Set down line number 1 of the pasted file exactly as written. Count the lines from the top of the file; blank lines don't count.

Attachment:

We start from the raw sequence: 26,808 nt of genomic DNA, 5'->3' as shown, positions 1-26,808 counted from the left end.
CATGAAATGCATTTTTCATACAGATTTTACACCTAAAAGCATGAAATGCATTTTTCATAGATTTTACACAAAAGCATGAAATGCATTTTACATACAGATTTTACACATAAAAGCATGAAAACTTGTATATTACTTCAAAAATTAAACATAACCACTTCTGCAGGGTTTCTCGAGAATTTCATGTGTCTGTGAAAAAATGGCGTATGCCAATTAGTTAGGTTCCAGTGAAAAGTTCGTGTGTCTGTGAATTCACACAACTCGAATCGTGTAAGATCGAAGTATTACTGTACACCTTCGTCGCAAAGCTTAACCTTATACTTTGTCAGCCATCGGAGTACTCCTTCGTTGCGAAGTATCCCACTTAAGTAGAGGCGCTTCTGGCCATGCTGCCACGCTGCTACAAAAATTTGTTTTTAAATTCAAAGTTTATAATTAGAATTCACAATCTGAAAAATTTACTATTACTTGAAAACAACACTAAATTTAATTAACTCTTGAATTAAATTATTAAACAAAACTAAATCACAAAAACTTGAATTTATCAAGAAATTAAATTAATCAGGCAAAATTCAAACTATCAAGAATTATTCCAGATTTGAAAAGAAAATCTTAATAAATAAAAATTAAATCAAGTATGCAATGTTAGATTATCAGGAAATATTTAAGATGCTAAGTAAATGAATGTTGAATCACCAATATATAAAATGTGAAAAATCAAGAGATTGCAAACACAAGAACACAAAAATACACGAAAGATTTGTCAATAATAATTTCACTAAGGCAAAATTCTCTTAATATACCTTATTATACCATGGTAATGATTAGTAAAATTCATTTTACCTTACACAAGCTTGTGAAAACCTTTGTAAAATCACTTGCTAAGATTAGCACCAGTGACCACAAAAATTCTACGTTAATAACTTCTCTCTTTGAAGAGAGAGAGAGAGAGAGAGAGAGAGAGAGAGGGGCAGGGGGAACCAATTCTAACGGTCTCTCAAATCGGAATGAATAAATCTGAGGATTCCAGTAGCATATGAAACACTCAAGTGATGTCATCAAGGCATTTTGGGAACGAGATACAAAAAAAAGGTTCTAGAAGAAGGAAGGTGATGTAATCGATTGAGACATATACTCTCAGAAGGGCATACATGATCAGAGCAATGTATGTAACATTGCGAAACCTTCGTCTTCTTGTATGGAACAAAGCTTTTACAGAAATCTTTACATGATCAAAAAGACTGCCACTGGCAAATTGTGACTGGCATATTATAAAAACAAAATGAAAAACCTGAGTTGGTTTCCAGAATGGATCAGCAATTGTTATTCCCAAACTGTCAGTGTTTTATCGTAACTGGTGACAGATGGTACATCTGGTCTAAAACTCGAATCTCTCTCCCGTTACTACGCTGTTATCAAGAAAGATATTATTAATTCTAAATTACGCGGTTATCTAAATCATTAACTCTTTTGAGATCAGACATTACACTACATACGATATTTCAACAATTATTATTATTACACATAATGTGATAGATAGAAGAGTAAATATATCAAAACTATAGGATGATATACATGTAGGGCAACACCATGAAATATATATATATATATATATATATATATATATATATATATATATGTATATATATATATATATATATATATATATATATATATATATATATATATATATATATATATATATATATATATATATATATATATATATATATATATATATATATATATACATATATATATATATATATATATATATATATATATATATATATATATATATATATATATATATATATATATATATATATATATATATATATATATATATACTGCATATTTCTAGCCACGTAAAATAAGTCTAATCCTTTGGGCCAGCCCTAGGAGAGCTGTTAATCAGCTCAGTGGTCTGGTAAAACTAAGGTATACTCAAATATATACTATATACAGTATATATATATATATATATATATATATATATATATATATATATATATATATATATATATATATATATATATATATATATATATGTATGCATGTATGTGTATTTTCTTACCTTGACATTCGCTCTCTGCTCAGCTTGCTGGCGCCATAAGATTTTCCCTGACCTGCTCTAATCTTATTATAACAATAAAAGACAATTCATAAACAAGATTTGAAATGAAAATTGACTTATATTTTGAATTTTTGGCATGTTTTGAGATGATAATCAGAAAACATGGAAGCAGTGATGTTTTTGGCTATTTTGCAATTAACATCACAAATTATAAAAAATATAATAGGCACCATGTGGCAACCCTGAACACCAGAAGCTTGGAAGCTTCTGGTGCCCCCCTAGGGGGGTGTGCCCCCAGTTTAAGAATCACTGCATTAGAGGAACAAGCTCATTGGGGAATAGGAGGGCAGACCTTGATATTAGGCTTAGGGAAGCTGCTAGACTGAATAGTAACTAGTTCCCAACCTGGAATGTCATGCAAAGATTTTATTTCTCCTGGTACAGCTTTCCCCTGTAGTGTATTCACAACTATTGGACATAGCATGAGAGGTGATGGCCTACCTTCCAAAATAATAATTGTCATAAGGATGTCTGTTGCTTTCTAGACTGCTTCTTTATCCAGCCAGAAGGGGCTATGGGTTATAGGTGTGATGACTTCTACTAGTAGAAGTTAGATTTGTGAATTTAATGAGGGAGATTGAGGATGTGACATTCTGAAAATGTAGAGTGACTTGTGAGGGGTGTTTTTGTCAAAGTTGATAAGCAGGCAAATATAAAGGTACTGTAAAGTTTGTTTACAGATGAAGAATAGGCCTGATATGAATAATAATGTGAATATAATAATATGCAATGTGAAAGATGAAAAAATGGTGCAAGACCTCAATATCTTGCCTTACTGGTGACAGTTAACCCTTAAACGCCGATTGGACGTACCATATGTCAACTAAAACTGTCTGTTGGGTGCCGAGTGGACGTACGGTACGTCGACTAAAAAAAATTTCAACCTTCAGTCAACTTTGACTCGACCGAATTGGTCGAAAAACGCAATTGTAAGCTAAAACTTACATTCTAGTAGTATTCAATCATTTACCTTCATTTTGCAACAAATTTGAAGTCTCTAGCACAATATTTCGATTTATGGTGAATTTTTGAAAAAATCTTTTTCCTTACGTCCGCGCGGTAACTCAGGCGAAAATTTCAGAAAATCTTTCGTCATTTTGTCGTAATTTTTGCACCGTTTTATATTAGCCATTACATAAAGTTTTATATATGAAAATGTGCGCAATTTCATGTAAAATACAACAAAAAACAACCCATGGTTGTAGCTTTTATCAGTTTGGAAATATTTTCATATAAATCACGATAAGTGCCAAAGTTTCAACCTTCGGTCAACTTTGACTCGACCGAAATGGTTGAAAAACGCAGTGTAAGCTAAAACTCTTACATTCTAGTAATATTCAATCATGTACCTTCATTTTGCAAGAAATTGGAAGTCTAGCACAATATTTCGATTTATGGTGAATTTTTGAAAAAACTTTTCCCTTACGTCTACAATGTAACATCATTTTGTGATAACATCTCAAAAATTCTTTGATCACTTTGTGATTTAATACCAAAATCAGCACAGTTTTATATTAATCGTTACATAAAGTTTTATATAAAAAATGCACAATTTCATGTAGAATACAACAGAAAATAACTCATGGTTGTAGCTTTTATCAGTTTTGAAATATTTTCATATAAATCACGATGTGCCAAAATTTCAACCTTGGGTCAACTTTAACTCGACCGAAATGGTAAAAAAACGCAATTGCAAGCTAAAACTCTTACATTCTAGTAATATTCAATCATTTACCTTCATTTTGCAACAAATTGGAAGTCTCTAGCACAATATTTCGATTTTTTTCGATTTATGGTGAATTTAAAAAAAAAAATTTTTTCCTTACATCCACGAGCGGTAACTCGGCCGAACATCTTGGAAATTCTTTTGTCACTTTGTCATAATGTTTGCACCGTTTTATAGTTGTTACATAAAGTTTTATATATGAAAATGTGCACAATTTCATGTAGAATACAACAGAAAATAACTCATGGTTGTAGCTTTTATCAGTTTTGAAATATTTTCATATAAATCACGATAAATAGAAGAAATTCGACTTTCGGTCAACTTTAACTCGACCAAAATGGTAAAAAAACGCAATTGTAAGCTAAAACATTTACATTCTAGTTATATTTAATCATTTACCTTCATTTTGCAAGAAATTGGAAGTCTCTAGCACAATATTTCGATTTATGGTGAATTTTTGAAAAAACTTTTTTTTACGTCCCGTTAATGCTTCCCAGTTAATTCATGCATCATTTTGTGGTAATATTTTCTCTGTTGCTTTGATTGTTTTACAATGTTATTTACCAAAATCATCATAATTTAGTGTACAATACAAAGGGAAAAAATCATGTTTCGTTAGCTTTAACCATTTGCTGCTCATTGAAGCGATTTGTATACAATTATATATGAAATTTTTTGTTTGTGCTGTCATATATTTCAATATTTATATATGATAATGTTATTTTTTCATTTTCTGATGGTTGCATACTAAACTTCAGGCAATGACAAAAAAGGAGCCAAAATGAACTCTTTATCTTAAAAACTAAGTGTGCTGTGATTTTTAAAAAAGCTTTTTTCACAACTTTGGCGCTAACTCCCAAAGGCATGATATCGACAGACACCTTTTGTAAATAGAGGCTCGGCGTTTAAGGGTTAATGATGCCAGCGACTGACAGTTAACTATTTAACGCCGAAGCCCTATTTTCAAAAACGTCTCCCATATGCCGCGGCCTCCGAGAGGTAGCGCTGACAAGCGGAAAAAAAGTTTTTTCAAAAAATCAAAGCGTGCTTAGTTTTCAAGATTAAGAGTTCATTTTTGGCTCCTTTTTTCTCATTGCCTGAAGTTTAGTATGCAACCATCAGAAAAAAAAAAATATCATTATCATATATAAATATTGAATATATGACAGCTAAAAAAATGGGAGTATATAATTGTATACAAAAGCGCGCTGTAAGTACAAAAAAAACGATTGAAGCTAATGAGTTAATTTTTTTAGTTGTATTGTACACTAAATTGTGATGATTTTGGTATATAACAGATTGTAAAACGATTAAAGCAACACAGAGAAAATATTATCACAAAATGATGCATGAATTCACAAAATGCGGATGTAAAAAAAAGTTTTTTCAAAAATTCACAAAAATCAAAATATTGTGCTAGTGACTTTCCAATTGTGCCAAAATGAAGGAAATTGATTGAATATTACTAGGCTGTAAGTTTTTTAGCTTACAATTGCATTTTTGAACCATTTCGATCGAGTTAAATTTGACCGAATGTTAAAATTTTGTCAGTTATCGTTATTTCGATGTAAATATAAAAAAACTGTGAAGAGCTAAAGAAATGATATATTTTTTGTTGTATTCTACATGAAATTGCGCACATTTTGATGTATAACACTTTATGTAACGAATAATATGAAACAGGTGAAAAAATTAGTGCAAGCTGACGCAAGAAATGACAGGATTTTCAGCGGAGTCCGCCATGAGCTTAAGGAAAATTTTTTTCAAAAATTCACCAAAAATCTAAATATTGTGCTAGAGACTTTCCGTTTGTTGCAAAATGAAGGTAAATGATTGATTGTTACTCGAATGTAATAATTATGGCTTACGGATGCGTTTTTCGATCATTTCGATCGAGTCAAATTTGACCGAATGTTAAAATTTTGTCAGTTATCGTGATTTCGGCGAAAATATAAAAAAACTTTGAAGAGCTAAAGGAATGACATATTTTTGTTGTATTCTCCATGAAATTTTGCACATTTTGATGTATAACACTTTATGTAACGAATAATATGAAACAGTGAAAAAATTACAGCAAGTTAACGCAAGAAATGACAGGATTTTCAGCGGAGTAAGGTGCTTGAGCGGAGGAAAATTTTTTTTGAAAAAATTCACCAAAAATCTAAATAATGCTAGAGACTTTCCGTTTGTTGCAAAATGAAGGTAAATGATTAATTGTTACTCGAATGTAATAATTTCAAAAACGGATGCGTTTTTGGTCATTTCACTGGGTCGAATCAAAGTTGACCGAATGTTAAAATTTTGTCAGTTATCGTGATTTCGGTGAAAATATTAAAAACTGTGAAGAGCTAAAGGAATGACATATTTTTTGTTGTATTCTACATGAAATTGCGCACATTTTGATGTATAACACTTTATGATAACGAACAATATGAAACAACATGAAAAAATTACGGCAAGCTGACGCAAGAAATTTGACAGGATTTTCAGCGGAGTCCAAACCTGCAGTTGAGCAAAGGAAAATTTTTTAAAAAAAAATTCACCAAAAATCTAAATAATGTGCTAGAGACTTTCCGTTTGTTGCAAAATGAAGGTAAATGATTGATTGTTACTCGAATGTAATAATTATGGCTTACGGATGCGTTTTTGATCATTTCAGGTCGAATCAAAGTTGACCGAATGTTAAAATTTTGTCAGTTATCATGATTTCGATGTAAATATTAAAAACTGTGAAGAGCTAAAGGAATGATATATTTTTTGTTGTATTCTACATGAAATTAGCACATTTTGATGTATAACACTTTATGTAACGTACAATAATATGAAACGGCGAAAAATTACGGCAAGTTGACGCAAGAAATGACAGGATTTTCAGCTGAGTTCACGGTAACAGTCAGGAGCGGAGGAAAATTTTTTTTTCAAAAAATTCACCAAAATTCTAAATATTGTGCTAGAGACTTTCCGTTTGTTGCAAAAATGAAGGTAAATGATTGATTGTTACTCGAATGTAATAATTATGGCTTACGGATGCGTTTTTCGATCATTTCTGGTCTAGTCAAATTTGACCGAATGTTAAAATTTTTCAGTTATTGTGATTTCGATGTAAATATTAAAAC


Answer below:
We start from the raw sequence: 26,808 nt of genomic DNA, 5'->3' as shown, positions 1-26,808 counted from the left end.